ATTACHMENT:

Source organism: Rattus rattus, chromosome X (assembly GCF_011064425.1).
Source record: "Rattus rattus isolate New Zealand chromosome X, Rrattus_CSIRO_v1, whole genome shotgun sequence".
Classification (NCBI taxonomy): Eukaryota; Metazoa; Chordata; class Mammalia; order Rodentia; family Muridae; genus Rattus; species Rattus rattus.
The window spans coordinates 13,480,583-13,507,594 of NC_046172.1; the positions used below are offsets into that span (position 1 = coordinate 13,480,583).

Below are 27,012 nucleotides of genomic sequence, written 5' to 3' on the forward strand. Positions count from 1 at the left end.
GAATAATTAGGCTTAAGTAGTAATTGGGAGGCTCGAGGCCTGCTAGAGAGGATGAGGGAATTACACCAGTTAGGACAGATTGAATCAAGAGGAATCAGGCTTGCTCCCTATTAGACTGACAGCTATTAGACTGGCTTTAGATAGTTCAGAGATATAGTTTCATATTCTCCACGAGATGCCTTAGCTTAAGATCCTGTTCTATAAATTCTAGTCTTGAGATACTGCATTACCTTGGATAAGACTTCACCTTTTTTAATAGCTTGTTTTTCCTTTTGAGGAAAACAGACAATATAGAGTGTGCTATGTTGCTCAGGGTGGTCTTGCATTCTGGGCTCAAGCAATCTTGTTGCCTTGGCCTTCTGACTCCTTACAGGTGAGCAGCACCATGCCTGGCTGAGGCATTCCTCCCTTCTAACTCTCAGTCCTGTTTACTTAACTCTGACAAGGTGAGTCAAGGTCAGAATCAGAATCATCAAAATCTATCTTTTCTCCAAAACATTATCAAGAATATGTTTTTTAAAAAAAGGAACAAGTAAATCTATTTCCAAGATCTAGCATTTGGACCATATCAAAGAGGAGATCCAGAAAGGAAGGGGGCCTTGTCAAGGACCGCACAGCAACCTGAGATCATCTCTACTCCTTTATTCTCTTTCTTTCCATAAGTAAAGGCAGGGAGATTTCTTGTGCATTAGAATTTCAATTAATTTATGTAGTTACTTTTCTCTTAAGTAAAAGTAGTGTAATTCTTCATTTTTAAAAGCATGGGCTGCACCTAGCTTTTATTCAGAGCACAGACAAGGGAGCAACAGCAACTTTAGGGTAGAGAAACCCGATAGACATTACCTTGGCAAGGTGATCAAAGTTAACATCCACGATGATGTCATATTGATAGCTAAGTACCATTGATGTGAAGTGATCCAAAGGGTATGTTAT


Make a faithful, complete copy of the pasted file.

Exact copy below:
Source organism: Rattus rattus, chromosome X (assembly GCF_011064425.1).
Source record: "Rattus rattus isolate New Zealand chromosome X, Rrattus_CSIRO_v1, whole genome shotgun sequence".
Classification (NCBI taxonomy): Eukaryota; Metazoa; Chordata; class Mammalia; order Rodentia; family Muridae; genus Rattus; species Rattus rattus.
The window spans coordinates 13,480,583-13,507,594 of NC_046172.1; the positions used below are offsets into that span (position 1 = coordinate 13,480,583).

Below are 27,012 nucleotides of genomic sequence, written 5' to 3' on the forward strand. Positions count from 1 at the left end.
GAATAATTAGGCTTAAGTAGTAATTGGGAGGCTCGAGGCCTGCTAGAGAGGATGAGGGAATTACACCAGTTAGGACAGATTGAATCAAGAGGAATCAGGCTTGCTCCCTATTAGACTGACAGCTATTAGACTGGCTTTAGATAGTTCAGAGATATAGTTTCATATTCTCCACGAGATGCCTTAGCTTAAGATCCTGTTCTATAAATTCTAGTCTTGAGATACTGCATTACCTTGGATAAGACTTCACCTTTTTTAATAGCTTGTTTTTCCTTTTGAGGAAAACAGACAATATAGAGTGTGCTATGTTGCTCAGGGTGGTCTTGCATTCTGGGCTCAAGCAATCTTGTTGCCTTGGCCTTCTGACTCCTTACAGGTGAGCAGCACCATGCCTGGCTGAGGCATTCCTCCCTTCTAACTCTCAGTCCTGTTTACTTAACTCTGACAAGGTGAGTCAAGGTCAGAATCAGAATCATCAAAATCTATCTTTTCTCCAAAACATTATCAAGAATATGTTTTTTAAAAAAAGGAACAAGTAAATCTATTTCCAAGATCTAGCATTTGGACCATATCAAAGAGGAGATCCAGAAAGGAAGGGGGCCTTGTCAAGGACCGCACAGCAACCTGAGATCATCTCTACTCCTTTATTCTCTTTCTTTCCATAAGTAAAGGCAGGGAGATTTCTTGTGCATTAGAATTTCAATTAATTTATGTAGTTACTTTTCTCTTAAGTAAAAGTAGTGTAATTCTTCATTTTTAAAAGCATGGGCTGCACCTAGCTTTTATTCAGAGCACAGACAAGGGAGCAACAGCAACTTTAGGGTAGAGAAACCCGATAGACATTACCTTGGCAAGGTGATCAAAGTTAACATCCACGATGATGTCATATTGATAGCTAAGTACCATTGATGTGAAGTGATCCAAAGGGTATGTTAT